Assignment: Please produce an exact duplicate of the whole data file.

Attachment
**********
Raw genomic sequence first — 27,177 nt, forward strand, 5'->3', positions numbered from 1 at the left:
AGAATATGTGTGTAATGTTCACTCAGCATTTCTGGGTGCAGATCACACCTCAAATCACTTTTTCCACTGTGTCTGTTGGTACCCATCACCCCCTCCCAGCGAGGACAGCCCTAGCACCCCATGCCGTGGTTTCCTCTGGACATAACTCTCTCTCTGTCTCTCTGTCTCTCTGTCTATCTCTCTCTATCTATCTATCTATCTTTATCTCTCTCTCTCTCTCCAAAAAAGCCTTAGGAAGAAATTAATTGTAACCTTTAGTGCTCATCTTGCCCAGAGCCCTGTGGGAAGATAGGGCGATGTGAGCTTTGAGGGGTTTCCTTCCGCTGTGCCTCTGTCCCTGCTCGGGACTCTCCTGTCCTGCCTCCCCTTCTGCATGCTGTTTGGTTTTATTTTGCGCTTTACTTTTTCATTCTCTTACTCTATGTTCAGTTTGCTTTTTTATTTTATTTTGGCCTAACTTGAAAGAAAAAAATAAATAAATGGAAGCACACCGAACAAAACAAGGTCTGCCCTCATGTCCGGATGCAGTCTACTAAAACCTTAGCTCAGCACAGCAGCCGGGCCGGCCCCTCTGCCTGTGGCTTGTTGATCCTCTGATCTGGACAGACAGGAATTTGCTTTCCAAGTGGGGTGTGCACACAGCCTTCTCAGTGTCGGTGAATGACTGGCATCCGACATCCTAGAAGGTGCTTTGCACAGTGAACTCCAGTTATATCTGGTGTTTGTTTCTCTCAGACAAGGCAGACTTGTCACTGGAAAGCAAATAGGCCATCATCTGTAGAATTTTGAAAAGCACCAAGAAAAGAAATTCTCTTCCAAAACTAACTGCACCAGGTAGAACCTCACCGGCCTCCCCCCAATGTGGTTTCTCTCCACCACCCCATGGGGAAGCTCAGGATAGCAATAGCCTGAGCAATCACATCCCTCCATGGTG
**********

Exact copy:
Raw genomic sequence first — 27,177 nt, forward strand, 5'->3', positions numbered from 1 at the left:
AGAATATGTGTGTAATGTTCACTCAGCATTTCTGGGTGCAGATCACACCTCAAATCACTTTTTCCACTGTGTCTGTTGGTACCCATCACCCCCTCCCAGCGAGGACAGCCCTAGCACCCCATGCCGTGGTTTCCTCTGGACATAACTCTCTCTCTGTCTCTCTGTCTCTCTGTCTATCTCTCTCTATCTATCTATCTATCTTTATCTCTCTCTCTCTCTCCAAAAAAGCCTTAGGAAGAAATTAATTGTAACCTTTAGTGCTCATCTTGCCCAGAGCCCTGTGGGAAGATAGGGCGATGTGAGCTTTGAGGGGTTTCCTTCCGCTGTGCCTCTGTCCCTGCTCGGGACTCTCCTGTCCTGCCTCCCCTTCTGCATGCTGTTTGGTTTTATTTTGCGCTTTACTTTTTCATTCTCTTACTCTATGTTCAGTTTGCTTTTTTATTTTATTTTGGCCTAACTTGAAAGAAAAAAATAAATAAATGGAAGCACACCGAACAAAACAAGGTCTGCCCTCATGTCCGGATGCAGTCTACTAAAACCTTAGCTCAGCACAGCAGCCGGGCCGGCCCCTCTGCCTGTGGCTTGTTGATCCTCTGATCTGGACAGACAGGAATTTGCTTTCCAAGTGGGGTGTGCACACAGCCTTCTCAGTGTCGGTGAATGACTGGCATCCGACATCCTAGAAGGTGCTTTGCACAGTGAACTCCAGTTATATCTGGTGTTTGTTTCTCTCAGACAAGGCAGACTTGTCACTGGAAAGCAAATAGGCCATCATCTGTAGAATTTTGAAAAGCACCAAGAAAAGAAATTCTCTTCCAAAACTAACTGCACCAGGTAGAACCTCACCGGCCTCCCCCCAATGTGGTTTCTCTCCACCACCCCATGGGGAAGCTCAGGATAGCAATAGCCTGAGCAATCACATCCCTCCATGGTG